As I’ve stated before, with USB DACs or players where the decoding to PCM takes place inside the player, there is at least a mechanism by which you can explain why these formats may sound different. That mechanism simply doesn’t exist with NETWORKED endpoints…unless you are claiming that the networked endpoint can tell difference between two identical PCM streams because of how they were derived.

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If you’ve been working with DAWs and multiple tracks for a long time, the answer will be very obvious from a practical standpoint. It has nothing to do with SQ as you may think and/or may be implying.

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Quite right. It has to do with where a number’s most significant digit is placed, either in the upper or lower half word. The type of endian stream is only a problem when porting code between the two different types. Even then, unless one is bit twiddling, a recompile takes care of the problem. It’s never a problem about data interpretation.

I don’t run a Roon network, I play Roon directly on the Mac, and hear a difference between uncompressed and compressed files. In the end, it’s easy enough for one to do a comparison themselves, blind or otherwise. Just play the same track as a WAV or AIFF and then play it as an ALAC and listen for yourself. If you hear no difference, congrats, you will save some hard drive space (although that’s a bit of a non-issue these days given that hard disks are so cheap).

Just because it’s ALAC doesn’t mean it isn’t lossy. The ALAC file extension come in both flavors. Are you sure the ALAC file you’re comparing is lossless?

Probably the better comparison would be WAV vs. FLAC. Ever try that?

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So you are running Roon on a Mac…with your DAC connected by USB directly to the Mac?

ALAC = Apple Lossless Audio Codec.

I’ve never seen a lossy ALAC. As long as the converter is legit, you can go back and forth between all of these lossless formats.

This is correct.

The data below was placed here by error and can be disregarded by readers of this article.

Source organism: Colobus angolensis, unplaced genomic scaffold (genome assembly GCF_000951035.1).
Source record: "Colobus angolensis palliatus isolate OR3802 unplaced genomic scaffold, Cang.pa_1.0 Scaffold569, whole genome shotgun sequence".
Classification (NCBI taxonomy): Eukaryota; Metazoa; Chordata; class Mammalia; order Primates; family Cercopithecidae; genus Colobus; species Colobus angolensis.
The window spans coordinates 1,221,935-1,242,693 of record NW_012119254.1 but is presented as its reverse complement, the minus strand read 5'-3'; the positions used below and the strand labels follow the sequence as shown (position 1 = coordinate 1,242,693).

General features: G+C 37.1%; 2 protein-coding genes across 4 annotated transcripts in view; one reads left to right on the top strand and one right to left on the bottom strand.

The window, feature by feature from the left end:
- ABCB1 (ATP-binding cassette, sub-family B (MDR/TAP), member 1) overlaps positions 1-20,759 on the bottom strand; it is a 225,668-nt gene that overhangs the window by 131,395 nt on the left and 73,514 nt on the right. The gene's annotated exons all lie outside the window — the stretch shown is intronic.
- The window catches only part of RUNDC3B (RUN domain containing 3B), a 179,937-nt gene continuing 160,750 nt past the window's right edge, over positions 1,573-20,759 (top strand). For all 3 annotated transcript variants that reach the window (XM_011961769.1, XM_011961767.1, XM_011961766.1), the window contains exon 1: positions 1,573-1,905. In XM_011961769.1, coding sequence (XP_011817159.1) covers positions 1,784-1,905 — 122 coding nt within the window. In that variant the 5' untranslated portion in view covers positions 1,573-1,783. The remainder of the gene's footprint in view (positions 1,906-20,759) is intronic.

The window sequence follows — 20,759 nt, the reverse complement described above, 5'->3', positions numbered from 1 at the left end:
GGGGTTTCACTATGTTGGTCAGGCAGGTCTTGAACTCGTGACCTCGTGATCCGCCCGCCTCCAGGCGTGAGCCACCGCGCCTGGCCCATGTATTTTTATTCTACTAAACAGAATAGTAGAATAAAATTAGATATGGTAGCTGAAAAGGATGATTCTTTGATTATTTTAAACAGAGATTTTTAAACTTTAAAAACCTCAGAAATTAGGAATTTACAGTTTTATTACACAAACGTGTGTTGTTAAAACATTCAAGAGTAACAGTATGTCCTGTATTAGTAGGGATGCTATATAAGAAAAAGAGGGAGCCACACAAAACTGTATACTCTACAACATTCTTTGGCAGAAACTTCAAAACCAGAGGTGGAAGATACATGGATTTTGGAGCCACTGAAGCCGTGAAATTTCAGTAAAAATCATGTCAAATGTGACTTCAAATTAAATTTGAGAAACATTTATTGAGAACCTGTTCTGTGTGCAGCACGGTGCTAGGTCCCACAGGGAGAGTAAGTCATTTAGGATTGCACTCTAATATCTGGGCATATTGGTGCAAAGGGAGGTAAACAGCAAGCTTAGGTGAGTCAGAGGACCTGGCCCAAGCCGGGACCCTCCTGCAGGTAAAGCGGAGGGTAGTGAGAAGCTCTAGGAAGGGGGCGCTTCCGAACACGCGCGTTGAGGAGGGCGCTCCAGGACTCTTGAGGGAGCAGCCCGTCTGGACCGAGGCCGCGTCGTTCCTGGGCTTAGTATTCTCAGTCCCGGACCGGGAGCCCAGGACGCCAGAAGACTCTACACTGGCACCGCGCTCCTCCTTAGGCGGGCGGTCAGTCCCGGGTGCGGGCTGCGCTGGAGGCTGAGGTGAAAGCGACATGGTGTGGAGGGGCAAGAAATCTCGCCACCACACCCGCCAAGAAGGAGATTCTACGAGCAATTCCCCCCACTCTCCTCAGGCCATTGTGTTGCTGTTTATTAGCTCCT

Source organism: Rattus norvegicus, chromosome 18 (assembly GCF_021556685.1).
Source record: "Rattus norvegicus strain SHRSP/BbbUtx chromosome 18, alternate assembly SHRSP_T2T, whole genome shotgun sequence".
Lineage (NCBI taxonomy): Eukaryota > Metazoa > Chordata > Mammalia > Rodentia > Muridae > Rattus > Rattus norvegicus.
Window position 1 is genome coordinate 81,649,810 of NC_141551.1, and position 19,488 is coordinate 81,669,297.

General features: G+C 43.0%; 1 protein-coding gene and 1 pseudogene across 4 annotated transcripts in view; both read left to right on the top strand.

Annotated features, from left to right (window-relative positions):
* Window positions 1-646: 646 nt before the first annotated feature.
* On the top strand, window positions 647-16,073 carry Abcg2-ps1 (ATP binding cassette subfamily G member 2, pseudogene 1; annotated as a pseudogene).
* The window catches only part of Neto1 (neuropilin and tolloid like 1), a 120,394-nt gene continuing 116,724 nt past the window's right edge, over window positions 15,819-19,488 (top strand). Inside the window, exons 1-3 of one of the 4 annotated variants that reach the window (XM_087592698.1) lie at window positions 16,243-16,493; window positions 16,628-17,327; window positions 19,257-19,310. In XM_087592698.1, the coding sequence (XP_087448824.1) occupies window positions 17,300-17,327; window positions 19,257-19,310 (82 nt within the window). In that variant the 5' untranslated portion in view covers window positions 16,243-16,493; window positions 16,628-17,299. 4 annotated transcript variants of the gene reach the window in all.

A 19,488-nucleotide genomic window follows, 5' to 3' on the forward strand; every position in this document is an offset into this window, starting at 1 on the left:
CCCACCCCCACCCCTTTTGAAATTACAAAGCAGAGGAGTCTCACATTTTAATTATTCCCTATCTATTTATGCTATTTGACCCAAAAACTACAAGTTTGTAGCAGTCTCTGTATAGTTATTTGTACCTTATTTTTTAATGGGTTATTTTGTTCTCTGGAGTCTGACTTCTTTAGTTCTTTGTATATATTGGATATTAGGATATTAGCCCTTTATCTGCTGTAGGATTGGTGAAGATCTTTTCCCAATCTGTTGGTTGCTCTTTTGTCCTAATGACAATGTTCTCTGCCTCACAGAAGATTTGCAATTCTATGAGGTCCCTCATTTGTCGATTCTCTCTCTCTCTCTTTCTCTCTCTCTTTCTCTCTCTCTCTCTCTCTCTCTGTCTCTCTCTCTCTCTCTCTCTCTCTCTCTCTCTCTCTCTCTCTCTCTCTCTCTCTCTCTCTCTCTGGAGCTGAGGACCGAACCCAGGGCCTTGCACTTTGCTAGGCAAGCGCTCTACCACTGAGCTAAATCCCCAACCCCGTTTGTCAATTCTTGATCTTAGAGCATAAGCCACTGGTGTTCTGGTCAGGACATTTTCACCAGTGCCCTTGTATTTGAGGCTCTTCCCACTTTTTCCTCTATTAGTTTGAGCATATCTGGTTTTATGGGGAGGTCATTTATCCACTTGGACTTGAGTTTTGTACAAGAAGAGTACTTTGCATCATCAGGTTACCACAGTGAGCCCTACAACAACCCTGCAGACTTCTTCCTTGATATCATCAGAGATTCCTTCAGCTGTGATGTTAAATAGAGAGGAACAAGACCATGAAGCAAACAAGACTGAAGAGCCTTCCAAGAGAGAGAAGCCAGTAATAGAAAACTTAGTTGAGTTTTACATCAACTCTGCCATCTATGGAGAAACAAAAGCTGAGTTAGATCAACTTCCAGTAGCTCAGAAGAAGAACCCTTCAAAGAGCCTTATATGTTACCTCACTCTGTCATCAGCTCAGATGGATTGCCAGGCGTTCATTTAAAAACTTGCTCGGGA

I love FLAC because it’s so compatible almost everything support it now. Although it’s lossless it has great compression usually about 40%.

The uncompressed FLAC option is actually a WAV file with a FLAC header.

Some audiophile still prefer WAV files. This is because WAV files do actually sound better on some older streaming audio equipment.

If you are using a sonicTransporter as a Roon server and a ultraRendu attached to your USB DAC go with standard FLAC. It will sound great. There will be no difference in sound with a modern setup like this.

If you have some other music playback equipment it’s not a bad idea to test both an see if it makes a difference.

Good to get some clarity. As I’ve said, with direct USB connection all bets are off, but with networked devices and Roon doing the decoding, there simply is no mechanism. I’ve done the FLAC and WAV test on many hardware players and software applications that all handle decoding and buffering differently.

Try this test. Have Roon running and setup. Quit everything. Turn off Wifi. Open Activity Monitor if needed so you can see some numbers. Start playing music and get used to the sound. Turn on the wifi and see if you notice a difference when it’s turned on. Next, open Safari and load up Youtube. Start playing a 1080p or 4k Video with the audio muted. Do you notice a difference in sound through any of these steps?

You can do this sighted or have anyone else do this for you at any point. Go ahead and try this sighed and report back. It takes max 2 mins.

@xxx. Are you sure you’re not talking about AAC? That is Apple’s Lossy codec.

ALAC is only data compressed (Just like FLAC), there is no lossy audio compression and to my ears it sounds identical to FLAC, WAV and AIFF.